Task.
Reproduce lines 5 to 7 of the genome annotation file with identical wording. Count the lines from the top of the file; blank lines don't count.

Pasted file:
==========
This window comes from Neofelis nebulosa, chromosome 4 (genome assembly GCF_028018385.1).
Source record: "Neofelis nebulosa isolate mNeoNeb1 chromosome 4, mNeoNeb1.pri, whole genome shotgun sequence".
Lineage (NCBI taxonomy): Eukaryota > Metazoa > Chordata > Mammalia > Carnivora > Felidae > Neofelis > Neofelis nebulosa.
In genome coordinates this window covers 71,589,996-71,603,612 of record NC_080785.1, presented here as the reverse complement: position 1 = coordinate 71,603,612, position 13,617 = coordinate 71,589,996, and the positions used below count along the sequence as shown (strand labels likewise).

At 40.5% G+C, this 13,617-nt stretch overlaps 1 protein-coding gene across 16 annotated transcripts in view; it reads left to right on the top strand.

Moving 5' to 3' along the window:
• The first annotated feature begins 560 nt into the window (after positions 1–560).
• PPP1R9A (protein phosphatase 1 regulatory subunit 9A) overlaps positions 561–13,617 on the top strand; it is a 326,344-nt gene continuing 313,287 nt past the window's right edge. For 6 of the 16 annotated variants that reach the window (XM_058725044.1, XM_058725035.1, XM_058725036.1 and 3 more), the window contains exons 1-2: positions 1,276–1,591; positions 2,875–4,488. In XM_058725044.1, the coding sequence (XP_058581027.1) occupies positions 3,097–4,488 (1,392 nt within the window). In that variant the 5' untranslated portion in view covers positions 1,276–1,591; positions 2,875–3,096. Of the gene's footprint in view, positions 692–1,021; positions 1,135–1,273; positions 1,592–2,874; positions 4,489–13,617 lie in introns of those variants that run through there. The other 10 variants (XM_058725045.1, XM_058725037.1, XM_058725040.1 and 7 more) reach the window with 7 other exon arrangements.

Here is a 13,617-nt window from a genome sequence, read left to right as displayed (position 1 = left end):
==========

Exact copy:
At 40.5% G+C, this 13,617-nt stretch overlaps 1 protein-coding gene across 16 annotated transcripts in view; it reads left to right on the top strand.

Moving 5' to 3' along the window:
• The first annotated feature begins 560 nt into the window (after positions 1–560).